Early Hendrix tone

Discussion in 'Marshall Amps' started by tonebender69, Aug 17, 2009.

  1. tonebender69

    tonebender69 New Member

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    OK! Once and for all who here knows to the exact detail of what Hendrix used on his first couple of albums in the studio to get that sound. Marshall JTM/45 100 heads with Kt66's, or plexi's w/Mullard EL34'S? (w/Celestion G12M 20 watters) I've also read and heard rumors of Fender Blackface Twin Reverbs, Bassman heads with GE 6L6's. In speculation, I see it very plausible that he would have used Fender in the studio because of his previous association with Twins and evidenced also in his live at Monterey appearence where he has a mix of 1 Marshall stack and about 3 or 4 Fender Showman setups. I have seen clips of him with Sound City heads and have read he used them on the Axis album. I also heard he used a Tele besides a strat on Hey Joe. I find it fascinating as a guitar player hobbyist who enjoys good tone and understands that not until very recently was it possible to have all the elements available again to acheive these Heavenly tones, tubes, speakers, plexi clones, etc.

    Also any comments on his later BOG tones! I have read in one of his bio's of some guy out in California that would ready his gear for US tours. He would put 6550's in his Marshall super leads and upgrade his cabs with 75 watt Celestions taken from Vox super beatle cabs. I guess he would have also had different setups for studio/live use.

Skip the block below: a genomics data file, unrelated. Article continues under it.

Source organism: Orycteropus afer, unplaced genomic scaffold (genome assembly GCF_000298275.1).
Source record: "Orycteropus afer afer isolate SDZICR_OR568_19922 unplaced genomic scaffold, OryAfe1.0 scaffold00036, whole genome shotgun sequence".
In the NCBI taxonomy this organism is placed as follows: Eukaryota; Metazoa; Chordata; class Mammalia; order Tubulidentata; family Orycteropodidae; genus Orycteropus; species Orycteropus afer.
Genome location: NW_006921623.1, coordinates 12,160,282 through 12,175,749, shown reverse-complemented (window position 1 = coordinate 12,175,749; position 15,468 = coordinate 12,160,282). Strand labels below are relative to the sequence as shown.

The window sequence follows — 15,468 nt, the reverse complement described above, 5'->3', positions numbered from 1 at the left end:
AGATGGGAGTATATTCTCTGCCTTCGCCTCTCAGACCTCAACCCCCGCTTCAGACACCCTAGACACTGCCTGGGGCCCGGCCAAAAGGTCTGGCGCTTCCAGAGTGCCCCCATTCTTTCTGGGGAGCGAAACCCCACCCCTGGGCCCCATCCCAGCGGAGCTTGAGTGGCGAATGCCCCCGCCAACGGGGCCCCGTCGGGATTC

LET THERE BE ROCK!
     
  2. MajorNut1967

    MajorNut1967 New Member

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    Hmm you are digging deep in the well! Jimi used a lot of different gear on stage; I have seen old film from England of him using a Sound City amp, WEM cabs and a Dual Shoman. And it still sounded like Jimi. I am not by any means a Hendrix aficionado, but listen to some of the Eddie Kramer interviews and he can tell you some of the gear and that Jimi used and the little 4 ft cords in the Studio, lots of tidbits. But the first album was recorded in late 1966 early 1967 and released in London that year. And believe that Jimi used a JTM45 100 on that album, because I remember Eddie Kramer saying about how loud it was. So if that be the case most likely it was a KT66 Super Lead? The Dallas Arbiter and a vox wah, he hadn’t met Roger Mayer yet so he didn’t have any of those toys yet.

    Take a look at his pic, see the small script logo and the old style grille cloth and that it has three switches on the front: Polarity, Stand-by, Mains.
    [​IMG]
     
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  3. MartyStrat54

    MartyStrat54 Well-Known Member

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    Recap from a special edition of Guitar Player. It was an exact reprint of an earlier issue. This issue came out in 1975.

    Per Eric Barrett, Jimi's equipment manager from 1967 until 1970. These are just edited parts from a lengthy article about Jimi's equipment.